You will face a lot of rejection. I have been rejected more times than I can count. But the trick is to keep going. You keep believing in yourself, and in your dream, even when it seems impossible.


You’ve got this.


But remember: even if you’re new, you still deserve to be paid for your work. Please don’t accept super low rates!

If any aspiring writers are reading this, you’re also welcome to reach out. I know how scary and nerve-wracking it can be to start out in this field!


Lastly, who are your favourite female role models?


I have so many female role models who have impacted my life. Firstly, I have to mention my incredible Mum. She’s a single parent who raised me while working three jobs and doing a degree at uni. She is my strength, and my inspiration. She believes in me, even when I don’t believe in myself. Thank you, Mum – I wouldn’t be where I am without you.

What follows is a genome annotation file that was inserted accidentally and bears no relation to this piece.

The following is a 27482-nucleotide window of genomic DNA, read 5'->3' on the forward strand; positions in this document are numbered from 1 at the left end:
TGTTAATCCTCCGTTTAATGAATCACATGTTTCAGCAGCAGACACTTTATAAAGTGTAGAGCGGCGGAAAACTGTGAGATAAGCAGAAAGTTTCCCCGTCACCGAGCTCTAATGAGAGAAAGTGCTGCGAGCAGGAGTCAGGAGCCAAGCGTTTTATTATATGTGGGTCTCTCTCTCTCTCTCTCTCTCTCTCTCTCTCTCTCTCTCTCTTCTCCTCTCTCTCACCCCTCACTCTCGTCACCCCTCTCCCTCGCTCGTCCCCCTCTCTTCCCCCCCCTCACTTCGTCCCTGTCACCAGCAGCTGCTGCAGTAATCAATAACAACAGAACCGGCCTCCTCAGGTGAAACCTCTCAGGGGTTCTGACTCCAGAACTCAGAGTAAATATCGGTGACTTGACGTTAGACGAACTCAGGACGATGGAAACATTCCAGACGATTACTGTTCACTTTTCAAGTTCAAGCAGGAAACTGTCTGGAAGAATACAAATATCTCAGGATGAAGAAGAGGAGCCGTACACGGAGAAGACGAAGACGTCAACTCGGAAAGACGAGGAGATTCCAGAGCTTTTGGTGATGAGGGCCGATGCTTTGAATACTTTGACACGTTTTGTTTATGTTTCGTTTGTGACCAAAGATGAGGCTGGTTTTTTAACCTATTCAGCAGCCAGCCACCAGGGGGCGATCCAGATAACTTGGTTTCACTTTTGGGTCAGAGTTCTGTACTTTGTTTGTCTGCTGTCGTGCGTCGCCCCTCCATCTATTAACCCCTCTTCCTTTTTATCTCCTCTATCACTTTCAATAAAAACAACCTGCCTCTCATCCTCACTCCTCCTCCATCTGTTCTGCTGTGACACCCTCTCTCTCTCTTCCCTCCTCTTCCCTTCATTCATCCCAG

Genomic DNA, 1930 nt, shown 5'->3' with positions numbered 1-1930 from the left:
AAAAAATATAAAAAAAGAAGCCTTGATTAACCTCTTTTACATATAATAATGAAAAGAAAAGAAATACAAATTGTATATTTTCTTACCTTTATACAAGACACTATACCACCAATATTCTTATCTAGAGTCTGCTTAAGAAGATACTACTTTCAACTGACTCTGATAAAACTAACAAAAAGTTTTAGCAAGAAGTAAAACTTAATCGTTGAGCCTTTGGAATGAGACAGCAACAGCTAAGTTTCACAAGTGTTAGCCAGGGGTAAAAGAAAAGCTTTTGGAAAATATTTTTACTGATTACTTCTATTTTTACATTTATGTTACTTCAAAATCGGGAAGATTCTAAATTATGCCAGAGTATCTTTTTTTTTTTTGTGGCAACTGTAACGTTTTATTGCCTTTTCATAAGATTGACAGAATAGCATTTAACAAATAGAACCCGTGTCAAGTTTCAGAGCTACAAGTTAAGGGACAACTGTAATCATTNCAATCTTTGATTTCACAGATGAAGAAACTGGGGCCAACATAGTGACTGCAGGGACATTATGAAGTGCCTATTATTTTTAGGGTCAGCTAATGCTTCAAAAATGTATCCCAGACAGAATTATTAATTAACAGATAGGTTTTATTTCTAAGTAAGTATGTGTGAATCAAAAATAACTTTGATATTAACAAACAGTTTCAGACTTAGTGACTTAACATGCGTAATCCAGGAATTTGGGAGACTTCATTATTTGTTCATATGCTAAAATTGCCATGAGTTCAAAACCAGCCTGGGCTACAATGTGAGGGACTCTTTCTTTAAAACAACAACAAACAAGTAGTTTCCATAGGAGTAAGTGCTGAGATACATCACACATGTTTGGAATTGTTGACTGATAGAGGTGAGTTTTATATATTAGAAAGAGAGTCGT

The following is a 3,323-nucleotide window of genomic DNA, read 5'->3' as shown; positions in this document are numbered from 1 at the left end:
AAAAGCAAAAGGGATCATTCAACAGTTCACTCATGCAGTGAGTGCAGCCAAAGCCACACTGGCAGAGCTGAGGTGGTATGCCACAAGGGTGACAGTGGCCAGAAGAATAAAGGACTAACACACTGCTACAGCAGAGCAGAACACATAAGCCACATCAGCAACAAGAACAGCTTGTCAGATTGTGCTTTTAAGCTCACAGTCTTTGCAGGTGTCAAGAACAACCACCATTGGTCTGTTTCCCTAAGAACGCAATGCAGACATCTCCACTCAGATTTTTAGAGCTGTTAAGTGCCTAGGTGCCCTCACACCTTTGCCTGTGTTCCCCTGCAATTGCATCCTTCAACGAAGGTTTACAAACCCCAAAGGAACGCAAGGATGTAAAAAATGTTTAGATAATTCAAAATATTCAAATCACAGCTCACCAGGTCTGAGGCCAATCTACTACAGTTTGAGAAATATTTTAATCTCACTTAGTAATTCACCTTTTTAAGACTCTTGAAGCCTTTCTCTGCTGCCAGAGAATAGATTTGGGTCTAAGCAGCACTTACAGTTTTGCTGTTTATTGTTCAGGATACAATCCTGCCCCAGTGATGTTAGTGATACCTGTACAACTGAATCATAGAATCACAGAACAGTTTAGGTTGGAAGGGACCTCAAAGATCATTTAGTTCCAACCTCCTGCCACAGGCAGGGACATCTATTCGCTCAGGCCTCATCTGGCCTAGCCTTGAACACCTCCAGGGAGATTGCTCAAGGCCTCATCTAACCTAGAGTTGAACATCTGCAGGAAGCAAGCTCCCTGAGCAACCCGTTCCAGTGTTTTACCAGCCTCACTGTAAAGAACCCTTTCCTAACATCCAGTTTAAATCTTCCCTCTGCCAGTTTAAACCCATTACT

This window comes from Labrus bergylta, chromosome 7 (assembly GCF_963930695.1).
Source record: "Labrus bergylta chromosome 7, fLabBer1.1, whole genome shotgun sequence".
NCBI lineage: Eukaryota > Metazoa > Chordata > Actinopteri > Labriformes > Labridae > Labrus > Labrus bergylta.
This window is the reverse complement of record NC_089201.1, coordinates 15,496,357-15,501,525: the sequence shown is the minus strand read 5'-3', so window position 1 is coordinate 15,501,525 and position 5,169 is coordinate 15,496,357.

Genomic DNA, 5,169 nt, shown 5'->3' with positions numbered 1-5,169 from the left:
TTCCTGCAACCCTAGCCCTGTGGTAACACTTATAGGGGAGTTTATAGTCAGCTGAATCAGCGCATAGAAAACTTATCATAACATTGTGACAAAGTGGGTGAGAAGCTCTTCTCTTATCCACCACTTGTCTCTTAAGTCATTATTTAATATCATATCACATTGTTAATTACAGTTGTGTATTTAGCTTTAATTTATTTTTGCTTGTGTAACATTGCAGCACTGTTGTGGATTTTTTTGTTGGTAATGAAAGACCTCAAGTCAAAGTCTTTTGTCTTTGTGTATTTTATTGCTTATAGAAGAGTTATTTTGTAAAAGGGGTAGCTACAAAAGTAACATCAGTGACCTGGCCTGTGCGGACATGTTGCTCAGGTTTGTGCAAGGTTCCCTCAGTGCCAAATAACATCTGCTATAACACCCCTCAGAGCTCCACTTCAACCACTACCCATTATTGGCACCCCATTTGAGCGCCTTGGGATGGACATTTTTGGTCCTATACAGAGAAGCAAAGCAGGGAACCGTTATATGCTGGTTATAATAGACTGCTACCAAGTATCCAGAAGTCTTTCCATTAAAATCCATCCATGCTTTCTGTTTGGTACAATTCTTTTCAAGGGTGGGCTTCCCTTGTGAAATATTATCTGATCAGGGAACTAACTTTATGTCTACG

I’d also like to mention my beautiful Nan. She read every single piece I ever wrote, even ones about gaming and topics she had zero interest in. And she was always so thrilled to do it. I wish she could see me now. I hope she would be proud.


Outside of my family though, I’d have to absolutely say Carly Findlay and Tara Moss. They’re both incredible disabled authors and activists who have been so supportive of me, and so many other young disabled writers. They make me believe that I can do this, and that my disability is an asset.


And I would have never taken the leap into my copywriting business had it not been for Kate Toon and her wonderful Clever Copywriting School. Thanks for showing that it’s cool to be a bit weird!


Zoe Simmons has worked with Women With Disabilities Australia, Endometriosis Australia, the Cancer Council, the Youth Disability Advocacy Service, Women’s Health Victoria, Jean Hailes, and more. She offers freelance professional writing services and is available for podcasts and media appearances remotely or in Melbourne. To hire Zoe for your next project, click here.